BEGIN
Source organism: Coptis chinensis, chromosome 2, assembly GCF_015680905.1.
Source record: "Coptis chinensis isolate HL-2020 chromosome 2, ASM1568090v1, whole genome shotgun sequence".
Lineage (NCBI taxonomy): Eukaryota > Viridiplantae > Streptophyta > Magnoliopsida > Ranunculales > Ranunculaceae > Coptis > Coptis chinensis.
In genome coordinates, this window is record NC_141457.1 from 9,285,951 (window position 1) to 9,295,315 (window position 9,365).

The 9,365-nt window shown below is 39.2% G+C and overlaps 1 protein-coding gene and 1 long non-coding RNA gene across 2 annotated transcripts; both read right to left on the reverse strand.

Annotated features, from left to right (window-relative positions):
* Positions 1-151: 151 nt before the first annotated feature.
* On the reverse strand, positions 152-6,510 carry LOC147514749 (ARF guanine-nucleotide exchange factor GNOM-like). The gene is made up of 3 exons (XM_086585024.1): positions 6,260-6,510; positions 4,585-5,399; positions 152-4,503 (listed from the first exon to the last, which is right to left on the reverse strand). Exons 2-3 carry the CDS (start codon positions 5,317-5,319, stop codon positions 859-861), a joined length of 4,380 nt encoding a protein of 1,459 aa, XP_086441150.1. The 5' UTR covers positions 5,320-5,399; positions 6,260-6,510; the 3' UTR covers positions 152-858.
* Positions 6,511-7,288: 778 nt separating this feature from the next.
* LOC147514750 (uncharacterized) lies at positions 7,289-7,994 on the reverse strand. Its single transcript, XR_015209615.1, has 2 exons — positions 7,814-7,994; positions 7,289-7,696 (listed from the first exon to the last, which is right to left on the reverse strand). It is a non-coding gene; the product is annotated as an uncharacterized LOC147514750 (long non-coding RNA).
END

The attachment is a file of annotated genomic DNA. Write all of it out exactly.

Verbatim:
Source organism: Coptis chinensis, chromosome 2, assembly GCF_015680905.1.
Source record: "Coptis chinensis isolate HL-2020 chromosome 2, ASM1568090v1, whole genome shotgun sequence".
Lineage (NCBI taxonomy): Eukaryota > Viridiplantae > Streptophyta > Magnoliopsida > Ranunculales > Ranunculaceae > Coptis > Coptis chinensis.
In genome coordinates, this window is record NC_141457.1 from 9,285,951 (window position 1) to 9,295,315 (window position 9,365).

The 9,365-nt window shown below is 39.2% G+C and overlaps 1 protein-coding gene and 1 long non-coding RNA gene across 2 annotated transcripts; both read right to left on the reverse strand.

Annotated features, from left to right (window-relative positions):
* Positions 1-151: 151 nt before the first annotated feature.
* On the reverse strand, positions 152-6,510 carry LOC147514749 (ARF guanine-nucleotide exchange factor GNOM-like). The gene is made up of 3 exons (XM_086585024.1): positions 6,260-6,510; positions 4,585-5,399; positions 152-4,503 (listed from the first exon to the last, which is right to left on the reverse strand). Exons 2-3 carry the CDS (start codon positions 5,317-5,319, stop codon positions 859-861), a joined length of 4,380 nt encoding a protein of 1,459 aa, XP_086441150.1. The 5' UTR covers positions 5,320-5,399; positions 6,260-6,510; the 3' UTR covers positions 152-858.
* Positions 6,511-7,288: 778 nt separating this feature from the next.
* LOC147514750 (uncharacterized) lies at positions 7,289-7,994 on the reverse strand. Its single transcript, XR_015209615.1, has 2 exons — positions 7,814-7,994; positions 7,289-7,696 (listed from the first exon to the last, which is right to left on the reverse strand). It is a non-coding gene; the product is annotated as an uncharacterized LOC147514750 (long non-coding RNA).